In a significant stride for the field of rehabilitation medicine, a recent study published in the “Archives of Physical Medicine and Rehabilitation” journal has meticulously analyzed the structural validity of a widely recognized balance assessment tool, the Mini-Balance Evaluation Systems Test (Mini-BESTest), specifically within the context of individuals afflicted with spinocerebellar ataxia (SCA). Spinocerebellar ataxia encompasses a group of progressive neurodegenerative disorders that profoundly impinge upon coordination and balance, presenting substantial burdens in the realm of physical rehabilitation and quality of life.

The Importance of Validated Balance Testing in SCA

Balance and gait disturbances are hallmarks of SCA, necessitating the utilization of accurate and reliable assessment instruments to gauge postural instability and devise targeted intervention strategies. Effective balance assessment is crucial not only for tailoring individual rehabilitation plans but also for evaluating therapeutic outcomes.

Delving into the Mini-BESTest

The Mini-BESTest, conceived as a more concise version of the Balance Evaluation Systems Test (BESTest), discerns four balance control systems: anticipatory, reactive postural control, sensory orientation, and dynamic gait. This tool has been instrumental in delineating balance deficits across various neurological conditions.

Methodology of the Current Study

Authored by Miyata Kazuhiro and colleagues from the Department of Physical Therapy at Ibaraki Prefectural University of Health Science, as well as other prestigious institutions in Japan, the study methodically examined structural validity via Rasch analysis. They investigated the Mini-BESTest’s category structure, unidimensionality (a measure of whether the test scores represent a single underlying trait), and measurement accuracy. A total of 65 patients with SCA, comprising 23 women and 42 men averaging 63.1 years in age, formed the dataset for this cross-sectional research.

Rasch Analysis: A Closer Look

Rasch analysis is a sophisticated statistical approach that transcends traditional measures by providing insights into how well test items conform to expected patterns of a construct being assessed—in this case, dynamic balance.

Results: Reliability and Validity Insights

The study revealed that the Mini-BESTest adequately satisfies category functioning conditions and showcases unidimensionality, with a commendable person separation reliability of 0.87, indicating high test-retest consistency. Notably, the person ability-item difficulty matching—which is a comparison between the difficulty of the test items and the ability of the individuals being assessed—was excellent. However, certain items reflected local dependence, suggesting that their responses may be correlated and not entirely independent. Moreover, item #1, “Sit to stand,” deviated from the model as an underfit—an indication that this item might not be perfectly aligned with other items in evaluating dynamic balance.

Interpreting Mini-BESTest Performance in SCA

The results propose that, while generally reliable and valid, cautious interpretation is warranted in administering the Mini-BESTest to patients with cerebellar ataxia. Specific items demonstrated variability in thresholds with potentially marginal sensitivity or exaggerated challenge for the tested cohort, underscoring nuances in how SCA impacts balance.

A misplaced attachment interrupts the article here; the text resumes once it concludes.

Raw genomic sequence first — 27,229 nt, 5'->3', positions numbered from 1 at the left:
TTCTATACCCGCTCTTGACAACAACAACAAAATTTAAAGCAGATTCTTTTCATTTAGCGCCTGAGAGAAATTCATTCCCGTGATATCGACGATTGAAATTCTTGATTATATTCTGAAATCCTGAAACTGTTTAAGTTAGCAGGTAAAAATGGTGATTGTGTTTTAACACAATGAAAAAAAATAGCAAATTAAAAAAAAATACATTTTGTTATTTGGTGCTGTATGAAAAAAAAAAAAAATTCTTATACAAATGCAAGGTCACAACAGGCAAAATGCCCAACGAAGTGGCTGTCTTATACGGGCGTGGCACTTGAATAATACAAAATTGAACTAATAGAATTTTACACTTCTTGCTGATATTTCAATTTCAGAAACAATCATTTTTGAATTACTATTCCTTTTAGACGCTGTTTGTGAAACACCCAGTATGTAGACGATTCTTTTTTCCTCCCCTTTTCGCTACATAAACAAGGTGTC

Implications for Rehabilitation in SCA

The elucidation of the Mini-BESTest’s psychometric properties within an SCA population heralds significant implications for clinical practice. It underscores the necessity for clinicians to be attuned to the detailed characteristics of the assessment tools they employ, facilitating more nuanced and effective rehabilitation approaches.


The study epitomizes methodological rigor in validating clinical assessment tools, offering a keystone for enhancing the accuracy of balance evaluation in SCA. Miyata Kazuhiro and the research team’s contribution lays a foundation for an increasingly individualized treatment paradigm in the rehabilitation of patients with SCA by affirming the Mini-BESTest, albeit with caveats that inform clinical discernment.


1. Miyata, K., Kondo, Y., Bando, K., Hara, T., & Takahashi, Y. (2024). Structural validity of the Mini-Balance Evaluation Systems Test in individuals with spinocerebellar ataxia: A Rasch analysis study. Archives of Physical Medicine and Rehabilitation. doi:10.1016/j.apmr.2023.12.015
2. Franchignoni, F., Horak, F., Godi, M., Nardone, A., & Giordano, A. (2010). Using psychometric techniques to improve the Balance Evaluation Systems Test: The Mini-BESTest. Journal of Rehabilitation Medicine, 42(4), 323-331.
3. Ilg, W., Brötz, D., Burkard, S., Giese, M. A., Schöls, L., & Synofzik, M. (2014). Long-term effects of coordinative training in degenerative cerebellar disease. Movement Disorders, 29(14), 1821-1827.
4. Lin, J. H., & Hsu, M. J. (2014). Psychometric properties of the Mini-Balance Evaluation Systems Test (Mini-BESTest) in community-dwelling individuals with chronic stroke. Physical Therapy, 94(4), 527-536.
5. Lee, K. C., Lee, J. S., Park, J. S., & Lee, S. K. (2019). The correlation between balance measured with a modified bathroom scale and falls and disability in the elderly. BioMed Research International, 2019, 8356077.


1. Mini-BESTest validity SCA
2. Balance assessment SCA
3. Rasch analysis rehabilitation
4. Spinocerebellar ataxia balance
5. Mini-BESTest psychometrics